Next, let’s review the age of devices in the market for both tablets and smartphones. In other words, how long do people hold onto their tablets?
In the chart above, we present iPhone and iPad market share based on the age of the device model. We chose to analyze Apple smartphones and tablets because there are far fewer Apple models in the market, which shows us a clearer picture.
A key insight from this analysis is that users hold onto their iPads much longer than iPhones. More than 50% of iPads are 6 years old and older, while only 9% of iPhones are used for that long. Apple tablet longevity is likely influenced by better battery performance. The battery size in tablets is much larger and therefore don’t require recharging nearly as frequently. Fewer charging cycles means reduced battery degradation. Additionally, tablets aren’t taken out of the home nearly as frequently as smartphones and likely suffer far less wear and tear.
Comparing the average install base age of iPads to iPhones, tablets are older. Only 13% of the iPads in the market are less than 2 years old compared to 30% of the iPhones, meaning people replace their smartphones more frequently than they replace their tablets. The cost to purchase a new tablet likely plays a role with an iPad costing about the same as a higher end iPhone. And since tablets are often considered a secondary device while the smartphone is considered a primary device, tablets are more of a “nice to have” purchase. Calculating the correlation between consumer spending and tablet share per country, we found a moderately high positive correlation (+0.65) exists, meaning that countries with higher spending power, and therefore more disposable income, are more likely to have a higher share of tablet ownership.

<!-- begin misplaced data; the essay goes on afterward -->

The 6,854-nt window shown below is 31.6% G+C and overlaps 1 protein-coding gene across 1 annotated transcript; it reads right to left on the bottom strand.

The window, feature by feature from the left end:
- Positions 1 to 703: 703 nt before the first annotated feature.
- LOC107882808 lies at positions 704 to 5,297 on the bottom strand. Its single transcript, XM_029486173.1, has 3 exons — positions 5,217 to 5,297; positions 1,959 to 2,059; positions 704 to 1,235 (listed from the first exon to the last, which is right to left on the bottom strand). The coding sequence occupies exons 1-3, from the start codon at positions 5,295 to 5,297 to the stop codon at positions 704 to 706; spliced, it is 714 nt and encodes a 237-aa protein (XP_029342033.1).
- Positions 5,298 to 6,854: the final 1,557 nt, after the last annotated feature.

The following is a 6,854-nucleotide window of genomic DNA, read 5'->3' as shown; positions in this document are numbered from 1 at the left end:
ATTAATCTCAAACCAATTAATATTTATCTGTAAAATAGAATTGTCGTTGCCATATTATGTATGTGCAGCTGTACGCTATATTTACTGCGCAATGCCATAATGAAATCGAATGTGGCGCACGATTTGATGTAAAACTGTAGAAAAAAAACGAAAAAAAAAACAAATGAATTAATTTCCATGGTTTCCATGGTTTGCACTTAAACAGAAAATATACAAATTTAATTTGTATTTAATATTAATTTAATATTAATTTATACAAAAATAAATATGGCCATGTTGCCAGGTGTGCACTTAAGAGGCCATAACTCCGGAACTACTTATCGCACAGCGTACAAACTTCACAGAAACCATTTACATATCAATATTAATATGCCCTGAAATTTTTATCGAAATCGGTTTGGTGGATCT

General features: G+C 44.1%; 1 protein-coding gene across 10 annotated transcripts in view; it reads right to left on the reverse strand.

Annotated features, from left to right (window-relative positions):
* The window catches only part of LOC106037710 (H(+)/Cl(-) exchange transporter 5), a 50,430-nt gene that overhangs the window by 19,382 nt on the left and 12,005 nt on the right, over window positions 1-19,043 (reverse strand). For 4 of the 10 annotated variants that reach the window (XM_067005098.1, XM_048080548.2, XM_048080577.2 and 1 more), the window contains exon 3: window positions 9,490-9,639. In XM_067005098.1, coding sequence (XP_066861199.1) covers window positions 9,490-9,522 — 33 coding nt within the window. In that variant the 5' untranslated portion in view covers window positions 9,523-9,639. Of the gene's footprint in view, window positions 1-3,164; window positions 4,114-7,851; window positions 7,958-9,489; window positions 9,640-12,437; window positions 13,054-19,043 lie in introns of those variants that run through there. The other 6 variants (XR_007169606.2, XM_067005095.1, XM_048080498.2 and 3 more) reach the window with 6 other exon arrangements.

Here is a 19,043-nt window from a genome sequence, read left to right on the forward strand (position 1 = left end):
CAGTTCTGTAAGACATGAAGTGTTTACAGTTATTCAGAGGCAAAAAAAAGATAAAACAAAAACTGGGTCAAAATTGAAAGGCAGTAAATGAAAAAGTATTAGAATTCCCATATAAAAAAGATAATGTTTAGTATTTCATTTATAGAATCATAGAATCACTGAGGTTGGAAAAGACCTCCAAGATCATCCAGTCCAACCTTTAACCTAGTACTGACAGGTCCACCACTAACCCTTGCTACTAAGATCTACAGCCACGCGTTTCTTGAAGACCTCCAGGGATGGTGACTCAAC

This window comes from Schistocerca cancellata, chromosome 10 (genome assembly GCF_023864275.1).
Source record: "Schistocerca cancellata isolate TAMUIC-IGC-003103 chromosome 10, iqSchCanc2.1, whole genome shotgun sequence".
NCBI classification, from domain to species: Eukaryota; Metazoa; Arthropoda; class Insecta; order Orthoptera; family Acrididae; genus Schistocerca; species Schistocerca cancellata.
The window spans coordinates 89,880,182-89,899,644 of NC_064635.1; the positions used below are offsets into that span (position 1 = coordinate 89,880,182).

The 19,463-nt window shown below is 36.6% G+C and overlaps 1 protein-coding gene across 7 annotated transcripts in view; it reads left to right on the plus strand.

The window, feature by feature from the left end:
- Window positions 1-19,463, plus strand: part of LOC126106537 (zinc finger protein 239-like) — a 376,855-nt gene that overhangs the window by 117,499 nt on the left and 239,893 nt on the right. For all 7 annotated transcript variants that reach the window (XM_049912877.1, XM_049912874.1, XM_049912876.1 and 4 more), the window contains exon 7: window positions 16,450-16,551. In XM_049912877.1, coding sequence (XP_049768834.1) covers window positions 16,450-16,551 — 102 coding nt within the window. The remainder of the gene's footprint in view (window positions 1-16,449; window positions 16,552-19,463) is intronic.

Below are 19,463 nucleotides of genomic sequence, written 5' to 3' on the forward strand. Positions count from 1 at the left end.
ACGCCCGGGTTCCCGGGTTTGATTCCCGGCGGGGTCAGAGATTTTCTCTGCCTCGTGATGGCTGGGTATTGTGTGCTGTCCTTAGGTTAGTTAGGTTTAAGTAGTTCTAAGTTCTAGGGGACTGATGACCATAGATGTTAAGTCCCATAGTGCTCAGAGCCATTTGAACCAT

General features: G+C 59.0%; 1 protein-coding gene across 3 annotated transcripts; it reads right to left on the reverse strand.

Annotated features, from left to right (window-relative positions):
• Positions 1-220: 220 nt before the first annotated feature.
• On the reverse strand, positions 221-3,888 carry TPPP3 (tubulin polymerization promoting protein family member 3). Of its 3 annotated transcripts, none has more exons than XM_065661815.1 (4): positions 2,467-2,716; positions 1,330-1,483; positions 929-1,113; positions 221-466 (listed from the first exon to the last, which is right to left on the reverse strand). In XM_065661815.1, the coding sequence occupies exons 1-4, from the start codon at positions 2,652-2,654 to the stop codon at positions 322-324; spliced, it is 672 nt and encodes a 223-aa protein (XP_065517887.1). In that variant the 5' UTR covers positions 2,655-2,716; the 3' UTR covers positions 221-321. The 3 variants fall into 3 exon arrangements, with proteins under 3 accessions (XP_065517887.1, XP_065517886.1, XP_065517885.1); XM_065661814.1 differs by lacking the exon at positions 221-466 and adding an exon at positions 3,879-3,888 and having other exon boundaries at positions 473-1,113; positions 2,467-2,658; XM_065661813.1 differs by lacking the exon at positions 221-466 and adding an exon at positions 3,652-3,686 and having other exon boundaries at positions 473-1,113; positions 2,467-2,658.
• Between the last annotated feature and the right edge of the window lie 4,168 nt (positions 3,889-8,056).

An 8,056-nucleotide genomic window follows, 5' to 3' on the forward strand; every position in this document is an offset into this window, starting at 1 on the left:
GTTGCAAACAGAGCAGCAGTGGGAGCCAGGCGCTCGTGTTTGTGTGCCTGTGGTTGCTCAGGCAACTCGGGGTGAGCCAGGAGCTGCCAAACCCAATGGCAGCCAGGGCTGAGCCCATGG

For the last chart, let’s review which tablet screen sizes are preferred most.
In this chart, we compare screen size for Apple’s iPad and Samsung’s Galaxy Tab in 2019 and 2020. While small and medium sized tablets clearly dominate the market for both Apple and Samsung, the share of larger screens has increased year over year for both manufacturers.
As smartphones continue to increase in size, it’s possible that people feel compelled to purchase larger tablets for a more differentiated experience. Additionally, as remote learning continues in many school districts due to COVID-19, parents might also be investing in larger tablets for their kids' education. Another trend driving the adoption of larger tablets is likely direct replacement of laptops as people increasingly spend more time on app-based experiences and web-browsing becomes more mobile-friendly. Portable keyboards for tablets make the case to switch from laptops even stronger.
To further illustrate the shift to larger screens, all three Apple iPad launches this year (iPad Pro, iPad Air and iPad) have screens larger than 10 inches, while six of the eight Galaxy Tabs had similarly large-sized screens. As phone screens sizes have been increasing, so too have tablet screen sizes. And the line has been blurring between larger phones and smaller tablets.
What tablets lack in broader market penetration, they make up for with better user experience for apps that benefit from a larger screen size, such as gaming and education. Tablets see higher relative usage especially as indoor devices for work, entertainment and creativity. And as people continue to remain indoors due to COVID-19, the tablet utility is increasing. We’ll continue to report on mobile trends across form factors. Make sure you subscribe to the Flurry blog, and follow us on Twitter and LinkedIn to stay up-to-date on the latest analyses.
iPhone and iPad are trademarks of Apple Inc., registered in the U.S. and other countries.
Samsung and Samsung Galaxy are trademarks of Samsung Electronics Co., Ltd. in the United States and other countries.
The Flurry blog (https://www.flurry.com/blog/) is an independent blog and has not been authorized, sponsored, or otherwise approved by Apple Inc. or Samsung.